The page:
Highlights from the test:

https://www.youtube.com/watch?v=075-SkU9hBA

 

 Storm has a full-time tech representative ready to answer any questions you have about the Code X or any other Storm product. Please call (800) 369-4402 (Mon-Fri, 8am-5pm MST) or send an email to tech@stormbowling.com (anytime).


Drive versus Timeless - Internal Review

Zach Trevino loves his Drive, and here's why...

When the Timeless was first introduced, Zach struggled to keep it reading the correct part of the lane before it was too late at the end of the pattern. This is not the ball’s fault, however. His higher ball speed combined with his higher degree of tilt all but promotes skid throughout the lane. Mix in a high RG, polished shell with our cleanest cover (R2S) to date and the struggle becomes very real for a player with his specs. To combat this, Zach took the surface down to match his Drive at 3000-grit Abralon – something he encourages most people who call into Storm to do when experiencing similar difficulties. “I will be the first one to admit that Timeless just wasn’t the ball for me” said Zach. “I drilled one pin up strong and one pin down smoother and it was the latter that only found its way into my bag for one specific scenario - the mega burn.” He added “Using a slower buffer, my pin down Timeless was very useful for when the pattern really got trashed and I had to keep my angles tighter from inside. I don’t have the loft game and often get cornered late in blocks because I have to throw weaker equipment with tighter angles. The Timeless allowed me to bump the dry and it wouldn’t over react when it saw friction. Nonetheless, it was very conditional and didn’t get much use.”

Zach wasn’t the only one who felt “trapped” with the Timeless. Taking this into consideration, we went through many iterations of the intended design with the Drive while ultimately settling on an R2S/Nano blend that we cleverly titled: R2S Nano.

Zach sometimes struggles with stronger covers like this stating they “normally aren’t good for me as it usually results in the ball being too cover driven and just lazy.” However, he later affirmed that his “initial impressions weren’t anything as what I had expected. In this case, that was a good thing! It was as if the ball had so much more shape and read in the mid’s (which Timeless was severely lacking) and just never quit.”

BOWLER STATS

Launch Speed: 17mph

RPM:400

Tilt: 15°

Rotation: 60°

PAP: 4 5/8” over, 1/2" up

Layout Used for Test: 4 3/8 x 5 1/8 x 2 3/4   (65° x 4 3/8 x 45°)

Surface Used for Each Ball: 3000-grit Abralon

Oil Pattern Used for Test: Beaten Path, 41’, 1:4.04, 24.25 mL

RESULTS:

Zach rolled each ball 20 times on Kegel's Beaten Path. We took SPECTO readings at the beginning, middle, and end to compare the results for each ball.

Following his preemptive impressions, Zach started an arrow deeper due to the significantly stronger cover and surface prep. There was never any question the ball would miss the spot from too much length.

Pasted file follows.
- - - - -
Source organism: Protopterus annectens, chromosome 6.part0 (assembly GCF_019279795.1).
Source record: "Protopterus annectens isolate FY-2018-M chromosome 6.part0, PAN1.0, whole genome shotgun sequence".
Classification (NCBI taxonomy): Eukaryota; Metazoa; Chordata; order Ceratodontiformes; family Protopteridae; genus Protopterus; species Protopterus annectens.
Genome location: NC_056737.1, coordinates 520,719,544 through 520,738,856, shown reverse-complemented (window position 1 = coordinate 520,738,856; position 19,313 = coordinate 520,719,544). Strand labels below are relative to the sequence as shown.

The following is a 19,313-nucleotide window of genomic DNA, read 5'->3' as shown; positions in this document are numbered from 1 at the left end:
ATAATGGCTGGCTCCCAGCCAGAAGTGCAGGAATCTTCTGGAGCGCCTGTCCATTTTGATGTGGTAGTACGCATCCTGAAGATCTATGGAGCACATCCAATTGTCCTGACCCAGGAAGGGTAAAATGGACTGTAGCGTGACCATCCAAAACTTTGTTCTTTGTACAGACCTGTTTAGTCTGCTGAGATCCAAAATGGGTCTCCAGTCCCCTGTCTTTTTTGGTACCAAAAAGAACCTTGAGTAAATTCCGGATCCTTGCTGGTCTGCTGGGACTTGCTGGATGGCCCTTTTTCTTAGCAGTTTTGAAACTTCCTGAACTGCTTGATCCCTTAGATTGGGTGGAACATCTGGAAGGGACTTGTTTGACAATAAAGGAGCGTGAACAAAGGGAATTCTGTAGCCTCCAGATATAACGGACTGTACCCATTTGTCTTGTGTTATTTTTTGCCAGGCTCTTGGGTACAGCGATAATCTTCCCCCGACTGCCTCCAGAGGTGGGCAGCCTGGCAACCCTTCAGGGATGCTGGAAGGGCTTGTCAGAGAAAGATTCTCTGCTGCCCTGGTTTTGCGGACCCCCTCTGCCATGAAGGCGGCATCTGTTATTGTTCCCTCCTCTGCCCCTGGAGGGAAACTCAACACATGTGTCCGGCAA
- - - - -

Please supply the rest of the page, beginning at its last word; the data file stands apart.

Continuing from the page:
After about 10 shots with each ball, Zach felt he should have moved more at this point. Every shot with the Drive was high flush, but a little too high sometimes tripping out the 4-9 several times. The Timeless was the ball Zach felt comfortable with at this point because it was not seeing the friction as severely as the Drive.

SPECTO does a fantastic job of showing the difference in shape with both balls. The breakpoint distances are pretty tightly grouped even though the Drive is over an arrow deeper towards the end of this test. The Timeless needed a straighter trajectory with less launch angle to find the pocket. Overall, Zach preferred the shape and location he had to play with the Drive being inside the track of the Timeless with fresh oil instead of out in the dirt.

Zach has already dedicated a slot in his Open Championships bag for the Drive saying “It is a true improvement as opposed to just being a follow-up with another Belmo logo on it. It’s a unique piece that is going to end up in my tournament bag headed to the OC's this year. It provides that stability and continuous motion needed to control tougher conditions and create area when there isn’t much room for error.”

 

With the same layout and the same surface for 20 shots the Drive, on average, when compared to the Timeless produced:

+6.43 boards deeper set-down

+0.64° launch angle

-1.16° entry angle to pocket

+2 feet of backend

 

Highlights from the test:

https://youtu.be/MEIkyCeRpsQ

 

 Storm has a full-time tech representative ready to answer any questions you have about the Drive or any other Storm product. Please call (800) 369-4402 (Mon-Fri, 8am-5pm MST) or send an email to tech@stormbowling.com (anytime).

 


Knowing Your Roll

Why It's Important

There are many variables that can affect the way your ball rolls. Some are related to the way you release it and your unique delivery. Other variables can be credited to that evil lane man and how he conditions the lane. Then there are factors that are above and beyond anyone’s control, and, no matter how hard you try, you cannot change them. We are going to discuss the subtle distinctions in how you roll the ball that play a bigger role than you might think. Understanding these characteristics will help you in choosing your next ball and, furthermore, help your pro shop operator decide a layout for your brand new toy.

Did you know that your ball actually decelerates as it travels down the lane?